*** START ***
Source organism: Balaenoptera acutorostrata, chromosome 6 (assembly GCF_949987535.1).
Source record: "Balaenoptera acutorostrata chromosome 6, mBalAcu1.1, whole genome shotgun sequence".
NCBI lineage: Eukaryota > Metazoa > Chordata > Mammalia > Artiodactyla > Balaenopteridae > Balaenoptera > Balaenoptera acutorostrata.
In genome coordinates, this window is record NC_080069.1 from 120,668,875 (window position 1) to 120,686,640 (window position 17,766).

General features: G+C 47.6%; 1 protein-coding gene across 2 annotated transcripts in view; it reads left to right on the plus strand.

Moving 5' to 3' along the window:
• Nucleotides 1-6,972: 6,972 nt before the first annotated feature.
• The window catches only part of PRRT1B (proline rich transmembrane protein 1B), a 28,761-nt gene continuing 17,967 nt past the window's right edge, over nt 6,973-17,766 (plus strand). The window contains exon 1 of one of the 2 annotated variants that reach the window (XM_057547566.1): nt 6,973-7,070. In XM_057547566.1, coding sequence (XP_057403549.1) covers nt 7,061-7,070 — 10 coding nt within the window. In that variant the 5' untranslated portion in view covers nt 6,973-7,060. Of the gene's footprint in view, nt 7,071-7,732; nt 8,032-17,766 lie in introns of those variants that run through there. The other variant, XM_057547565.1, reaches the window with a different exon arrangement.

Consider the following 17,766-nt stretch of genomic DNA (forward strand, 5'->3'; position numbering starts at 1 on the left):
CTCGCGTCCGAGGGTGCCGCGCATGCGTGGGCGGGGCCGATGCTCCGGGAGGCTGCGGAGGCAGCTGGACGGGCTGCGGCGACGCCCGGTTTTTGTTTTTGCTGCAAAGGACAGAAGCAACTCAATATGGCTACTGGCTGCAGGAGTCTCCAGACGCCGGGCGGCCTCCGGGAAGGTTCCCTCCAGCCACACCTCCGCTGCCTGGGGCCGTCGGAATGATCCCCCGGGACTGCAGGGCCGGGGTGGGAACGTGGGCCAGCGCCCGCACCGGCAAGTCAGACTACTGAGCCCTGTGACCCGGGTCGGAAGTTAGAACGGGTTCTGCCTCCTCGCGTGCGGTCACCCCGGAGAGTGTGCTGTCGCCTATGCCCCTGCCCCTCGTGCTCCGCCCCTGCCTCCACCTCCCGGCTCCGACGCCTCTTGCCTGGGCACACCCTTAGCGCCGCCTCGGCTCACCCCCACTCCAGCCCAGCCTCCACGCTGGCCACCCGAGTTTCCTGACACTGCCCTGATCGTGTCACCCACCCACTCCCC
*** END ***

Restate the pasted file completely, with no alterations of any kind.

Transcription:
Source organism: Balaenoptera acutorostrata, chromosome 6 (assembly GCF_949987535.1).
Source record: "Balaenoptera acutorostrata chromosome 6, mBalAcu1.1, whole genome shotgun sequence".
NCBI lineage: Eukaryota > Metazoa > Chordata > Mammalia > Artiodactyla > Balaenopteridae > Balaenoptera > Balaenoptera acutorostrata.
In genome coordinates, this window is record NC_080069.1 from 120,668,875 (window position 1) to 120,686,640 (window position 17,766).

General features: G+C 47.6%; 1 protein-coding gene across 2 annotated transcripts in view; it reads left to right on the plus strand.

Moving 5' to 3' along the window:
• Nucleotides 1-6,972: 6,972 nt before the first annotated feature.
• The window catches only part of PRRT1B (proline rich transmembrane protein 1B), a 28,761-nt gene continuing 17,967 nt past the window's right edge, over nt 6,973-17,766 (plus strand). The window contains exon 1 of one of the 2 annotated variants that reach the window (XM_057547566.1): nt 6,973-7,070. In XM_057547566.1, coding sequence (XP_057403549.1) covers nt 7,061-7,070 — 10 coding nt within the window. In that variant the 5' untranslated portion in view covers nt 6,973-7,060. Of the gene's footprint in view, nt 7,071-7,732; nt 8,032-17,766 lie in introns of those variants that run through there. The other variant, XM_057547565.1, reaches the window with a different exon arrangement.

Consider the following 17,766-nt stretch of genomic DNA (forward strand, 5'->3'; position numbering starts at 1 on the left):
CTCGCGTCCGAGGGTGCCGCGCATGCGTGGGCGGGGCCGATGCTCCGGGAGGCTGCGGAGGCAGCTGGACGGGCTGCGGCGACGCCCGGTTTTTGTTTTTGCTGCAAAGGACAGAAGCAACTCAATATGGCTACTGGCTGCAGGAGTCTCCAGACGCCGGGCGGCCTCCGGGAAGGTTCCCTCCAGCCACACCTCCGCTGCCTGGGGCCGTCGGAATGATCCCCCGGGACTGCAGGGCCGGGGTGGGAACGTGGGCCAGCGCCCGCACCGGCAAGTCAGACTACTGAGCCCTGTGACCCGGGTCGGAAGTTAGAACGGGTTCTGCCTCCTCGCGTGCGGTCACCCCGGAGAGTGTGCTGTCGCCTATGCCCCTGCCCCTCGTGCTCCGCCCCTGCCTCCACCTCCCGGCTCCGACGCCTCTTGCCTGGGCACACCCTTAGCGCCGCCTCGGCTCACCCCCACTCCAGCCCAGCCTCCACGCTGGCCACCCGAGTTTCCTGACACTGCCCTGATCGTGTCACCCACCCACTCCCC